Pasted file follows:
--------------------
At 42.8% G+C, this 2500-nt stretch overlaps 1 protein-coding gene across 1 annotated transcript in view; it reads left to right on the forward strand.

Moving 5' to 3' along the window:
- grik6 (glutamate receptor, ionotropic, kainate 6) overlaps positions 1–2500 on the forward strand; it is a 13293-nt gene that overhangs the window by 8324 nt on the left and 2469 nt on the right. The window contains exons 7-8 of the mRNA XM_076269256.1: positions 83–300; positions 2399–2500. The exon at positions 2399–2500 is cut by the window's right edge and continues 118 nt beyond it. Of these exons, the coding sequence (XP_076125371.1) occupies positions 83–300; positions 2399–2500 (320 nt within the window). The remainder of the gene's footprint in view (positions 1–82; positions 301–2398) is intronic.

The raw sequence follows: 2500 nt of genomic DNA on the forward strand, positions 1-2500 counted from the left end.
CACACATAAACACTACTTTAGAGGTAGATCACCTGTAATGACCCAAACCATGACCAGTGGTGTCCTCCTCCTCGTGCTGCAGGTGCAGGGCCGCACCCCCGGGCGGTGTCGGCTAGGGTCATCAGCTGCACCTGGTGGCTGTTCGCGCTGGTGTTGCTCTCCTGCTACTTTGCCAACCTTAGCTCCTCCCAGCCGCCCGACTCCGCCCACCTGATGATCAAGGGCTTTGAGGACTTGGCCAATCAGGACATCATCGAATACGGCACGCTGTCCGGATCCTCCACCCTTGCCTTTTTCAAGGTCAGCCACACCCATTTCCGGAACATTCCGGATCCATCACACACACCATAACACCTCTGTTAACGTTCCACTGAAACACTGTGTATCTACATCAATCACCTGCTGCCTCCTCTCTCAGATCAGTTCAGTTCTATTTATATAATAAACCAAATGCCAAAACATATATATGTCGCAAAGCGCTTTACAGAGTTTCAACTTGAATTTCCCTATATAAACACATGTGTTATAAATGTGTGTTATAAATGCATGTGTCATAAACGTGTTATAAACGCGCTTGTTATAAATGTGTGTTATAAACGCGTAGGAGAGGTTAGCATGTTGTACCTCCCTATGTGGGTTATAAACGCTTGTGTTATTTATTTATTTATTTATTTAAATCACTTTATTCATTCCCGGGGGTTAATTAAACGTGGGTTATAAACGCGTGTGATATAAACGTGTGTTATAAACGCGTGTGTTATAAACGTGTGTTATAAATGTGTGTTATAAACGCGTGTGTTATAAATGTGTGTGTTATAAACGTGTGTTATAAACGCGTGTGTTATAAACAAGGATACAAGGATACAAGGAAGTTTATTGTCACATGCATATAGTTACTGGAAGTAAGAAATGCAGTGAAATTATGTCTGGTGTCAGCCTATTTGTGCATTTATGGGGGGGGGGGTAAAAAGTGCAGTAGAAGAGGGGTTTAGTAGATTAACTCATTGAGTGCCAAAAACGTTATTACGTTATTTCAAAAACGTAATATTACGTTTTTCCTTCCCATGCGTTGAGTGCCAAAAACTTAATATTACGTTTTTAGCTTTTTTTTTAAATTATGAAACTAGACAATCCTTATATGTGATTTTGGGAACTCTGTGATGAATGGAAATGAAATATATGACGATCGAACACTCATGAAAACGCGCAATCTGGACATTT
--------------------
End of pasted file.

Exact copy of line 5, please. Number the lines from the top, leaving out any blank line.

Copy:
CACACATAAACACTACTTTAGAGGTAGATCACCTGTAATGACCCAAACCATGACCAGTGGTGTCCTCCTCCTCGTGCTGCAGGTGCAGGGCCGCACCCCCGGGCGGTGTCGGCTAGGGTCATCAGCTGCACCTGGTGGCTGTTCGCGCTGGTGTTGCTCTCCTGCTACTTTGCCAACCTTAGCTCCTCCCAGCCGCCCGACTCCGCCCACCTGATGATCAAGGGCTTTGAGGACTTGGCCAATCAGGACATCATCGAATACGGCACGCTGTCCGGATCCTCCACCCTTGCCTTTTTCAAGGTCAGCCACACCCATTTCCGGAACATTCCGGATCCATCACACACACCATAACACCTCTGTTAACGTTCCACTGAAACACTGTGTATCTACATCAATCACCTGCTGCCTCCTCTCTCAGATCAGTTCAGTTCTATTTATATAATAAACCAAATGCCAAAACATATATATGTCGCAAAGCGCTTTACAGAGTTTCAACTTGAATTTCCCTATATAAACACATGTGTTATAAATGTGTGTTATAAATGCATGTGTCATAAACGTGTTATAAACGCGCTTGTTATAAATGTGTGTTATAAACGCGTAGGAGAGGTTAGCATGTTGTACCTCCCTATGTGGGTTATAAACGCTTGTGTTATTTATTTATTTATTTATTTAAATCACTTTATTCATTCCCGGGGGTTAATTAAACGTGGGTTATAAACGCGTGTGATATAAACGTGTGTTATAAACGCGTGTGTTATAAACGTGTGTTATAAATGTGTGTTATAAACGCGTGTGTTATAAATGTGTGTGTTATAAACGTGTGTTATAAACGCGTGTGTTATAAACAAGGATACAAGGATACAAGGAAGTTTATTGTCACATGCATATAGTTACTGGAAGTAAGAAATGCAGTGAAATTATGTCTGGTGTCAGCCTATTTGTGCATTTATGGGGGGGGGGGTAAAAAGTGCAGTAGAAGAGGGGTTTAGTAGATTAACTCATTGAGTGCCAAAAACGTTATTACGTTATTTCAAAAACGTAATATTACGTTTTTCCTTCCCATGCGTTGAGTGCCAAAAACTTAATATTACGTTTTTAGCTTTTTTTTTAAATTATGAAACTAGACAATCCTTATATGTGATTTTGGGAACTCTGTGATGAATGGAAATGAAATATATGACGATCGAACACTCATGAAAACGCGCAATCTGGACATTT